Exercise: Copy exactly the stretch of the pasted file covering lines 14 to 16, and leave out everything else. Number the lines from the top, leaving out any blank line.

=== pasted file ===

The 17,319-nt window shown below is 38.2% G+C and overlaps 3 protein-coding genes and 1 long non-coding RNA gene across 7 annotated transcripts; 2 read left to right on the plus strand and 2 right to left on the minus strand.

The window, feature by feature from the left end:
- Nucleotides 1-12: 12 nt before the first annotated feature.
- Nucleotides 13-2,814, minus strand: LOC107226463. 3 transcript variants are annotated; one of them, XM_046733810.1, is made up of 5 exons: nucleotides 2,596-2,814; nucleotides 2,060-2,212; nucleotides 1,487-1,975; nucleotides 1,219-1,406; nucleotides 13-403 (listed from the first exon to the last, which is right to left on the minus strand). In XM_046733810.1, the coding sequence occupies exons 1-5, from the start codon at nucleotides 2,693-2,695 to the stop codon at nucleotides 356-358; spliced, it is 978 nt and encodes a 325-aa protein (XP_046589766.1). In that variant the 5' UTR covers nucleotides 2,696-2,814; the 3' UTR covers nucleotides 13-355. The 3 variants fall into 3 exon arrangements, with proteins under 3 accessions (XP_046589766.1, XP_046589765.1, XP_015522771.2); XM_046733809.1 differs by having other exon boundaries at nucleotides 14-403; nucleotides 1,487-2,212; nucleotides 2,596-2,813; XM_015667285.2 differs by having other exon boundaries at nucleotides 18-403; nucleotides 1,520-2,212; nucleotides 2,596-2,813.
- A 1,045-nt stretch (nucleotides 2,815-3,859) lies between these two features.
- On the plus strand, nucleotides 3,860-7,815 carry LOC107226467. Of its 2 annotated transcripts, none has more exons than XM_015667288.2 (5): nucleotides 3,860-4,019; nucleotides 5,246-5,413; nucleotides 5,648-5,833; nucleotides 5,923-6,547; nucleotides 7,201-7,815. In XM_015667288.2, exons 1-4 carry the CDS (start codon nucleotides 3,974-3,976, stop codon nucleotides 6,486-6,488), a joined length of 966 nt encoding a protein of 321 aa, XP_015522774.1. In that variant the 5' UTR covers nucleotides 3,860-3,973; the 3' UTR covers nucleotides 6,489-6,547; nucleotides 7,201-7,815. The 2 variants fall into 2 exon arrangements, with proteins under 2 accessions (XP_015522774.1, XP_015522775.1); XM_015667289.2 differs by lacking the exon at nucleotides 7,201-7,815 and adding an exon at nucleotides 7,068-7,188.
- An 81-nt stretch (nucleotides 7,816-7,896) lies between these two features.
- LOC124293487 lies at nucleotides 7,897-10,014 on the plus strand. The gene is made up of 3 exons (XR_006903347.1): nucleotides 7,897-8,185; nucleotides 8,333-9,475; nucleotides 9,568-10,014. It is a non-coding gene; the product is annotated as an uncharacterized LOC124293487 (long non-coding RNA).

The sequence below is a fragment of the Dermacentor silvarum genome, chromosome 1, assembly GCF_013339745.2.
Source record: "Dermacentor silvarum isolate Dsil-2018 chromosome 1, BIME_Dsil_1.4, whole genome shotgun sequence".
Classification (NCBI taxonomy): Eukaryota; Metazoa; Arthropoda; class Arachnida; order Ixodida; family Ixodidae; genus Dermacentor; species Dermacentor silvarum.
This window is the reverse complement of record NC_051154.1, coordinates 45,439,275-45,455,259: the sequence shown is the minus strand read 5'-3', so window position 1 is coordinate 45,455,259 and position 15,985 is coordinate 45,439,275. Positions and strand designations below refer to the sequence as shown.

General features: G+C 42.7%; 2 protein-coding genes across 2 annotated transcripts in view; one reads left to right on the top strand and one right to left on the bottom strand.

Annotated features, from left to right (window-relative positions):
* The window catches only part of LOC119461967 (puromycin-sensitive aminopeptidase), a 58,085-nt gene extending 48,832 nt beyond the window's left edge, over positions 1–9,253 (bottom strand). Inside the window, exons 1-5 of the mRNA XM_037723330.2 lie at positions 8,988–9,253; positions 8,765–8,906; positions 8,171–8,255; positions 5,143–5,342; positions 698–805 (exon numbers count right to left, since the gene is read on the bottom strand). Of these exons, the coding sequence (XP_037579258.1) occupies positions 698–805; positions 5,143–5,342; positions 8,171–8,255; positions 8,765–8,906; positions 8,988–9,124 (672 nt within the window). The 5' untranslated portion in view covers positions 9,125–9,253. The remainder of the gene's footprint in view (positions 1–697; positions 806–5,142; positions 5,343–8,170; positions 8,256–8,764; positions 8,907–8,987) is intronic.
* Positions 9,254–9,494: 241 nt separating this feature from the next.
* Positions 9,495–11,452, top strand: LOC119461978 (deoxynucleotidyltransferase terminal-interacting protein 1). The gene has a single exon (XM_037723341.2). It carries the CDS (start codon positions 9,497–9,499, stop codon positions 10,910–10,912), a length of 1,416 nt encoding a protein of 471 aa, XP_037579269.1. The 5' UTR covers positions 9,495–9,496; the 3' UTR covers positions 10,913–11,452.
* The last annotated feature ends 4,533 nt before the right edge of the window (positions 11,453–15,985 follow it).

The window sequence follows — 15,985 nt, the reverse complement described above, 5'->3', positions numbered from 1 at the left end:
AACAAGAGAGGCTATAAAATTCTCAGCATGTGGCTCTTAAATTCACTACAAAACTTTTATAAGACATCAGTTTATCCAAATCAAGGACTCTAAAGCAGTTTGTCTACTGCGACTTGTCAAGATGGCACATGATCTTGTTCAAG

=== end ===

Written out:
Annotated features, from left to right (window-relative positions):
* The window catches only part of LOC119461967 (puromycin-sensitive aminopeptidase), a 58,085-nt gene extending 48,832 nt beyond the window's left edge, over positions 1–9,253 (bottom strand). Inside the window, exons 1-5 of the mRNA XM_037723330.2 lie at positions 8,988–9,253; positions 8,765–8,906; positions 8,171–8,255; positions 5,143–5,342; positions 698–805 (exon numbers count right to left, since the gene is read on the bottom strand). Of these exons, the coding sequence (XP_037579258.1) occupies positions 698–805; positions 5,143–5,342; positions 8,171–8,255; positions 8,765–8,906; positions 8,988–9,124 (672 nt within the window). The 5' untranslated portion in view covers positions 9,125–9,253. The remainder of the gene's footprint in view (positions 1–697; positions 806–5,142; positions 5,343–8,170; positions 8,256–8,764; positions 8,907–8,987) is intronic.
* Positions 9,254–9,494: 241 nt separating this feature from the next.